Self-inflicted abdominal stab wounds

Injury. 2003 Jan;34(1):35-9. doi: 10.1016/s0020-1383(02)00084-0.


Background: Self-inflicted abdominal stab wounds (ASWs) are uncommon. The present study aims to characterize the clinical profile of this unique group of psychiatric-surgical patients.

Methods: A retrospective review of 23 patients with intentional self-inflicted ASWs at two urban level I trauma centres during a 10-year period.

Results: Most patients were males (70%), ages ranging from 21 to 82 years (mean 40 years). Seventy-four percent of patients had a previous psychiatric history and prior suicide attempts were common (41%). Half of the patients had a positive admission drug or alcohol screen. Hypotension (systolic blood pressure (SBP) < 90 mmHg) was present in only two patients. Mean injury severity, revised trauma and Glasgow coma scores were 5.8, 7.7 and 14.5, respectively. The most commonly used instrument was a knife (87%). There were 1.5 external wounds per patient located primarily in the right upper quadrant (40%) and right lower quadrant (23%). These were associated with extra-abdominal wounds in 22% of cases. Local wound exploration was positive in 15 patients (65%), who all underwent laparotomy. Injured intra-abdominal or retroperitoneal organs were identified in 10 patients and included the stomach, duodenum, small bowel, colon, mesentery, inferior vena cava (IVC) and psoas muscle with a mean of 1.7 injuries per patient. Wound infection was the only post-operative complication (two patients). All eight patients with a negative local wound exploration were observed without complication. Seventy percent of patients were ultimately transferred to a psychiatric ward with a mean length of stay on the surgical service of 8 days. Only one patient died during admission due to metastatic malignant disease.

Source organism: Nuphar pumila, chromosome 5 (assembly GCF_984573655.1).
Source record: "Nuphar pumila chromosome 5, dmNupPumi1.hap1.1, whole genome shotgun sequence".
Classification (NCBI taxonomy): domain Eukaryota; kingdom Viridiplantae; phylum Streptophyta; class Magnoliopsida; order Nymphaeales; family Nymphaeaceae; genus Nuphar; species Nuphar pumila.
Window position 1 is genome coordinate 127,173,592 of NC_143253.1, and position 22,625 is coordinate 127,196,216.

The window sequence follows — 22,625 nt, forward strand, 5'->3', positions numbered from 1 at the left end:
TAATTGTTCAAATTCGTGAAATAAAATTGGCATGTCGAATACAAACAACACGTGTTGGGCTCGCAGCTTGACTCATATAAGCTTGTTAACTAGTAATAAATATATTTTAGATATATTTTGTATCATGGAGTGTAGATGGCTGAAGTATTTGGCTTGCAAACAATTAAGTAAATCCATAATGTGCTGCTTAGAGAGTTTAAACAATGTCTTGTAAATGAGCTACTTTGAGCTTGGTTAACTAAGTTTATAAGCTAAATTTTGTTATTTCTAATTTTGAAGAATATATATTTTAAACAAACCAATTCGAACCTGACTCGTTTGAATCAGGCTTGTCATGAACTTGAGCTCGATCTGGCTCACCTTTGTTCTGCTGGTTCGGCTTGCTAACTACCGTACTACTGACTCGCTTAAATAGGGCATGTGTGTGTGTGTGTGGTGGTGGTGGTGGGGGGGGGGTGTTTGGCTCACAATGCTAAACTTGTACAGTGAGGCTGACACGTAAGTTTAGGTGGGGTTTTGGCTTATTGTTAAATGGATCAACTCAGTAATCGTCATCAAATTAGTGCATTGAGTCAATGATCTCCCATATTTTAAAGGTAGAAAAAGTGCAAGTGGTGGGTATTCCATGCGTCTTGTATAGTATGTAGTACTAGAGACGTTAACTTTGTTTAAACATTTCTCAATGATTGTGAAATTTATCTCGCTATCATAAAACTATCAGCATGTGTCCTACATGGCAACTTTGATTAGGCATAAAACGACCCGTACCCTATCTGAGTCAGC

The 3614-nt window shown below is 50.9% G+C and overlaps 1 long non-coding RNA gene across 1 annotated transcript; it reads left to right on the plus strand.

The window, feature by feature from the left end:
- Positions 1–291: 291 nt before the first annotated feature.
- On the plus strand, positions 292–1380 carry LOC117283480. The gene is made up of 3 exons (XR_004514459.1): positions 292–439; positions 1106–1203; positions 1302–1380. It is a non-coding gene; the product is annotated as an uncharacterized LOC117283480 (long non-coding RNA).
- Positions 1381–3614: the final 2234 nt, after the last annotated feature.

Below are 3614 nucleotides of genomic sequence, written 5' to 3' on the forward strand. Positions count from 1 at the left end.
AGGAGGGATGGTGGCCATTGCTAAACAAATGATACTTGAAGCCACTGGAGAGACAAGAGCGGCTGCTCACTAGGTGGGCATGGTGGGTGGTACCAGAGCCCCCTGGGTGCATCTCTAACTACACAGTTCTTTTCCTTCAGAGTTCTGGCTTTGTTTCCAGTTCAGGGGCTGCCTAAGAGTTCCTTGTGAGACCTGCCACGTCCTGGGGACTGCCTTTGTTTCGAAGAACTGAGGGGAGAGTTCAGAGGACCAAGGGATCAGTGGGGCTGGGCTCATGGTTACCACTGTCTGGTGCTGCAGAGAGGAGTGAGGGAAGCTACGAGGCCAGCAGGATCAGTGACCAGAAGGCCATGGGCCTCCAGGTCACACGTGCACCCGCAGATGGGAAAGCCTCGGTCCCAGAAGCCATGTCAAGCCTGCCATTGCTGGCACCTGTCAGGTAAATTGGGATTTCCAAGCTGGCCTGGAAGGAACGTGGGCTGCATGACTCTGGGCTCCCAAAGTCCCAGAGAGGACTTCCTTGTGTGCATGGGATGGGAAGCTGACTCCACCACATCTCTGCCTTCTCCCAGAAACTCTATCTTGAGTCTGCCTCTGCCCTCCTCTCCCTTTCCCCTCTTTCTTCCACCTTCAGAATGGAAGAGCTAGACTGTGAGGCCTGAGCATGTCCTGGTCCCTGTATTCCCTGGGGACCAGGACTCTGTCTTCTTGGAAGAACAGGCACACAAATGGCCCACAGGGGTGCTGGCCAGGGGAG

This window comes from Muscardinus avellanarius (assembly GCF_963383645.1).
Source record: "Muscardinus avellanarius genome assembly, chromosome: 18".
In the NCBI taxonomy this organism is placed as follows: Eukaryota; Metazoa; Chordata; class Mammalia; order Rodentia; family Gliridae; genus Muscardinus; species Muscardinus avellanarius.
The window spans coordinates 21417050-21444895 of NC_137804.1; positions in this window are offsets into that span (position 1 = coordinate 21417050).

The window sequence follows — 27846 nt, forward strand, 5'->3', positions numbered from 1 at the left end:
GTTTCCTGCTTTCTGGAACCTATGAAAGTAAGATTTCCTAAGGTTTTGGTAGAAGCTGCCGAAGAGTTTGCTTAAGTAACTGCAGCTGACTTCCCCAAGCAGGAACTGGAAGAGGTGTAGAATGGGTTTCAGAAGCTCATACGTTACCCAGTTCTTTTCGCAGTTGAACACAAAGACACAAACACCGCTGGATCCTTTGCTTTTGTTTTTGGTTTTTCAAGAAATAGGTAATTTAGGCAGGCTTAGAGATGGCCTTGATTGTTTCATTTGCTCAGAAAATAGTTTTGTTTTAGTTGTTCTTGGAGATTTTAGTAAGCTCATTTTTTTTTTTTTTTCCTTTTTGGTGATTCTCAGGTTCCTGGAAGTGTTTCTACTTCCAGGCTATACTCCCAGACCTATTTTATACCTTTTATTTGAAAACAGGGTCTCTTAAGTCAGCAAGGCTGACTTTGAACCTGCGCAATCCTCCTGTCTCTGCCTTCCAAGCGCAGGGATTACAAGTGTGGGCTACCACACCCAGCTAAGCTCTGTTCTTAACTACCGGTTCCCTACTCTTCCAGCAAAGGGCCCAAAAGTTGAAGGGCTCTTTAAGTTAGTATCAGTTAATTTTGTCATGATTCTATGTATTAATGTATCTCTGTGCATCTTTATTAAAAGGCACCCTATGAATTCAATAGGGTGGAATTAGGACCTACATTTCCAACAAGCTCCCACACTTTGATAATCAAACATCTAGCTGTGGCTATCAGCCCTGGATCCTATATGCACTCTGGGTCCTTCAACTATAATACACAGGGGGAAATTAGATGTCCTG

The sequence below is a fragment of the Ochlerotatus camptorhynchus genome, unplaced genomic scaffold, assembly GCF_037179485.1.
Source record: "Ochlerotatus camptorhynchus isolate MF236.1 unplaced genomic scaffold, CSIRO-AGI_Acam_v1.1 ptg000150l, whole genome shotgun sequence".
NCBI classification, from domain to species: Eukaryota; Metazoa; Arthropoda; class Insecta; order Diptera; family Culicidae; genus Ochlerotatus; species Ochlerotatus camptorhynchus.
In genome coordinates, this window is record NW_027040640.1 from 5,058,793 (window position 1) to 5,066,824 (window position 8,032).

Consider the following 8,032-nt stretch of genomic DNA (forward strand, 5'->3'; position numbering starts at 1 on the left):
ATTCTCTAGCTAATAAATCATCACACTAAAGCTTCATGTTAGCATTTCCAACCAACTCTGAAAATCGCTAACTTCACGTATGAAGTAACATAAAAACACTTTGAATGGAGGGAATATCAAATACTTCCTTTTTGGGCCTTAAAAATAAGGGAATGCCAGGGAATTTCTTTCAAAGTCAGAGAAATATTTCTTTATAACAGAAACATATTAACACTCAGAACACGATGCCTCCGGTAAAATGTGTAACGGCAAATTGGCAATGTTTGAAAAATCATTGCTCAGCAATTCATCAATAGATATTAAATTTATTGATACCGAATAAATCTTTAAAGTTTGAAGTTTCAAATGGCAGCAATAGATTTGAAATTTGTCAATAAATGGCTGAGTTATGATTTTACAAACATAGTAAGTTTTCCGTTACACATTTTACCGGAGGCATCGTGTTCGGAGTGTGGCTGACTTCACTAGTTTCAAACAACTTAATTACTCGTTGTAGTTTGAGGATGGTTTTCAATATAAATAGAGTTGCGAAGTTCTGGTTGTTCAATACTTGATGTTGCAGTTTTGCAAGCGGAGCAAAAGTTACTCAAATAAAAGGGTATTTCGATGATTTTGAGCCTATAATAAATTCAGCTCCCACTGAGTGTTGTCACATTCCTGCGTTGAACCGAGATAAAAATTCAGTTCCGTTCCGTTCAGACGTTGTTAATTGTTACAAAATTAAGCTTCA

Conclusion: Self-inflicted ASWs in suicidal patients can induce significant although most likely non-lethal abdominal and retroperitoneal injuries. This observation should guide the trauma surgeon when treating such patients.

Publication types

  • Multicenter Study

MeSH terms

  • Abdominal Injuries / epidemiology
  • Abdominal Injuries / psychology*
  • Adult
  • Aged
  • Aged, 80 and over
  • Female
  • Glasgow Coma Scale
  • Humans
  • Injury Severity Score
  • Length of Stay
  • Male
  • Middle Aged
  • Retrospective Studies
  • Self-Injurious Behavior / epidemiology
  • Self-Injurious Behavior / psychology
  • Suicide, Attempted / psychology
  • Urban Health
  • Wounds, Stab / psychology*